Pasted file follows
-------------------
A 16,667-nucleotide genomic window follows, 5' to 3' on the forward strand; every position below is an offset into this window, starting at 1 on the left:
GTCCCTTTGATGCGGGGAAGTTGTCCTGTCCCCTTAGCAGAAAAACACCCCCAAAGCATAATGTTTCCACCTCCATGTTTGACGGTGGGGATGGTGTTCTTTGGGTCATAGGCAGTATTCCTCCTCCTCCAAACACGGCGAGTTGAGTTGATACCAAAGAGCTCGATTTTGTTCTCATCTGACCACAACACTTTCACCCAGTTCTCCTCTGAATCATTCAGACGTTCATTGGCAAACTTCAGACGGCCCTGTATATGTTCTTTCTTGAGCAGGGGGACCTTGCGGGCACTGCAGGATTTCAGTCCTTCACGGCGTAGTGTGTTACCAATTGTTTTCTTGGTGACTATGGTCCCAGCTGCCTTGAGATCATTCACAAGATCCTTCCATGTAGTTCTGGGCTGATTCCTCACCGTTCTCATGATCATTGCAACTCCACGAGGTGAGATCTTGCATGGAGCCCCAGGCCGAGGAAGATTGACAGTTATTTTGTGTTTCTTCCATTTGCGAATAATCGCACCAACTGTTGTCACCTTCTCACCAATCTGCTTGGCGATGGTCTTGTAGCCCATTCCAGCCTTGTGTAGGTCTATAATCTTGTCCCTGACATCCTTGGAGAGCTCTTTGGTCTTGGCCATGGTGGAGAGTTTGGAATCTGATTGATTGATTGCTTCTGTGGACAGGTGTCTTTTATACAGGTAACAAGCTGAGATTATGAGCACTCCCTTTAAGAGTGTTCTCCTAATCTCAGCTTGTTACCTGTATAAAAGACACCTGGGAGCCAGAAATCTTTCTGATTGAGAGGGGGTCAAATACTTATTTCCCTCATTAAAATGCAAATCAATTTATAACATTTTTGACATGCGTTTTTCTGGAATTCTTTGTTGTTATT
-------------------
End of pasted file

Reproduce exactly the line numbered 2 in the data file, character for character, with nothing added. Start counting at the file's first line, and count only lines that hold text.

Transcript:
GTCCCTTTGATGCGGGGAAGTTGTCCTGTCCCCTTAGCAGAAAAACACCCCCAAAGCATAATGTTTCCACCTCCATGTTTGACGGTGGGGATGGTGTTCTTTGGGTCATAGGCAGTATTCCTCCTCCTCCAAACACGGCGAGTTGAGTTGATACCAAAGAGCTCGATTTTGTTCTCATCTGACCACAACACTTTCACCCAGTTCTCCTCTGAATCATTCAGACGTTCATTGGCAAACTTCAGACGGCCCTGTATATGTTCTTTCTTGAGCAGGGGGACCTTGCGGGCACTGCAGGATTTCAGTCCTTCACGGCGTAGTGTGTTACCAATTGTTTTCTTGGTGACTATGGTCCCAGCTGCCTTGAGATCATTCACAAGATCCTTCCATGTAGTTCTGGGCTGATTCCTCACCGTTCTCATGATCATTGCAACTCCACGAGGTGAGATCTTGCATGGAGCCCCAGGCCGAGGAAGATTGACAGTTATTTTGTGTTTCTTCCATTTGCGAATAATCGCACCAACTGTTGTCACCTTCTCACCAATCTGCTTGGCGATGGTCTTGTAGCCCATTCCAGCCTTGTGTAGGTCTATAATCTTGTCCCTGACATCCTTGGAGAGCTCTTTGGTCTTGGCCATGGTGGAGAGTTTGGAATCTGATTGATTGATTGCTTCTGTGGACAGGTGTCTTTTATACAGGTAACAAGCTGAGATTATGAGCACTCCCTTTAAGAGTGTTCTCCTAATCTCAGCTTGTTACCTGTATAAAAGACACCTGGGAGCCAGAAATCTTTCTGATTGAGAGGGGGTCAAATACTTATTTCCCTCATTAAAATGCAAATCAATTTATAACATTTTTGACATGCGTTTTTCTGGAATTCTTTGTTGTTATT